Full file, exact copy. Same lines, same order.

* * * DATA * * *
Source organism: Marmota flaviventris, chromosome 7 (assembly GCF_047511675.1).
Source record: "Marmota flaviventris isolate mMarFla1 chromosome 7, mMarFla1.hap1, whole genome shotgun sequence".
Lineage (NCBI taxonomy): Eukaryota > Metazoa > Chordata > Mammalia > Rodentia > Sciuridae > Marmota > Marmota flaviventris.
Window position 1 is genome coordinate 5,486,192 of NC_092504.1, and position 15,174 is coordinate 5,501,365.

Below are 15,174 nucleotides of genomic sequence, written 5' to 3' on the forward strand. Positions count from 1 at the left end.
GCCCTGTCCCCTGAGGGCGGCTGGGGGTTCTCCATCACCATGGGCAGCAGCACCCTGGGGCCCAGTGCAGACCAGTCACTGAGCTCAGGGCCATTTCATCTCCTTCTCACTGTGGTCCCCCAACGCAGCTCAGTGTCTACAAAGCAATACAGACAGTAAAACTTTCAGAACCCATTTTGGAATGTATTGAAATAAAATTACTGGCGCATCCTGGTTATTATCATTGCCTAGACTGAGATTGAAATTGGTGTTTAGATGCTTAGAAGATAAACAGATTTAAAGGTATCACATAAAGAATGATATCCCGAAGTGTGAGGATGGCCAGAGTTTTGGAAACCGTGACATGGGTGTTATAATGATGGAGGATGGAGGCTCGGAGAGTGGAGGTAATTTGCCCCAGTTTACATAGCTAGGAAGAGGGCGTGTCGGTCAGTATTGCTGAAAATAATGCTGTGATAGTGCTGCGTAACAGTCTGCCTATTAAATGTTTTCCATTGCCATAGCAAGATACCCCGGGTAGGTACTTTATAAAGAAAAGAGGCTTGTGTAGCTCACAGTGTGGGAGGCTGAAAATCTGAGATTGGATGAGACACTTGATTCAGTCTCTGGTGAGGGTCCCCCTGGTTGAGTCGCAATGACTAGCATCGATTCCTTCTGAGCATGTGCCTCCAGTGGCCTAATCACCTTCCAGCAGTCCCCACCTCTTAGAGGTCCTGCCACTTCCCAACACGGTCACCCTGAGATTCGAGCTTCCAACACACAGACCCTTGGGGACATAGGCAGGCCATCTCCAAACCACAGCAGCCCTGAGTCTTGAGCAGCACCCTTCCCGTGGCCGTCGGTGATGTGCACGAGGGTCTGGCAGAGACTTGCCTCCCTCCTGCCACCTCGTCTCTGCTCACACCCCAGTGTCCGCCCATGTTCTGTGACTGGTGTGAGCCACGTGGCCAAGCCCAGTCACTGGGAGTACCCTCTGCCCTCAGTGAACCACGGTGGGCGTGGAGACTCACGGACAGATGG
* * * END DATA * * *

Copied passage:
Source organism: Marmota flaviventris, chromosome 7 (assembly GCF_047511675.1).
Source record: "Marmota flaviventris isolate mMarFla1 chromosome 7, mMarFla1.hap1, whole genome shotgun sequence".
Lineage (NCBI taxonomy): Eukaryota > Metazoa > Chordata > Mammalia > Rodentia > Sciuridae > Marmota > Marmota flaviventris.
Window position 1 is genome coordinate 5,486,192 of NC_092504.1, and position 15,174 is coordinate 5,501,365.

Below are 15,174 nucleotides of genomic sequence, written 5' to 3' on the forward strand. Positions count from 1 at the left end.
GCCCTGTCCCCTGAGGGCGGCTGGGGGTTCTCCATCACCATGGGCAGCAGCACCCTGGGGCCCAGTGCAGACCAGTCACTGAGCTCAGGGCCATTTCATCTCCTTCTCACTGTGGTCCCCCAACGCAGCTCAGTGTCTACAAAGCAATACAGACAGTAAAACTTTCAGAACCCATTTTGGAATGTATTGAAATAAAATTACTGGCGCATCCTGGTTATTATCATTGCCTAGACTGAGATTGAAATTGGTGTTTAGATGCTTAGAAGATAAACAGATTTAAAGGTATCACATAAAGAATGATATCCCGAAGTGTGAGGATGGCCAGAGTTTTGGAAACCGTGACATGGGTGTTATAATGATGGAGGATGGAGGCTCGGAGAGTGGAGGTAATTTGCCCCAGTTTACATAGCTAGGAAGAGGGCGTGTCGGTCAGTATTGCTGAAAATAATGCTGTGATAGTGCTGCGTAACAGTCTGCCTATTAAATGTTTTCCATTGCCATAGCAAGATACCCCGGGTAGGTACTTTATAAAGAAAAGAGGCTTGTGTAGCTCACAGTGTGGGAGGCTGAAAATCTGAGATTGGATGAGACACTTGATTCAGTCTCTGGTGAGGGTCCCCCTGGTTGAGTCGCAATGACTAGCATCGATTCCTTCTGAGCATGTGCCTCCAGTGGCCTAATCACCTTCCAGCAGTCCCCACCTCTTAGAGGTCCTGCCACTTCCCAACACGGTCACCCTGAGATTCGAGCTTCCAACACACAGACCCTTGGGGACATAGGCAGGCCATCTCCAAACCACAGCAGCCCTGAGTCTTGAGCAGCACCCTTCCCGTGGCCGTCGGTGATGTGCACGAGGGTCTGGCAGAGACTTGCCTCCCTCCTGCCACCTCGTCTCTGCTCACACCCCAGTGTCCGCCCATGTTCTGTGACTGGTGTGAGCCACGTGGCCAAGCCCAGTCACTGGGAGTACCCTCTGCCCTCAGTGAACCACGGTGGGCGTGGAGACTCACGGACAGATGG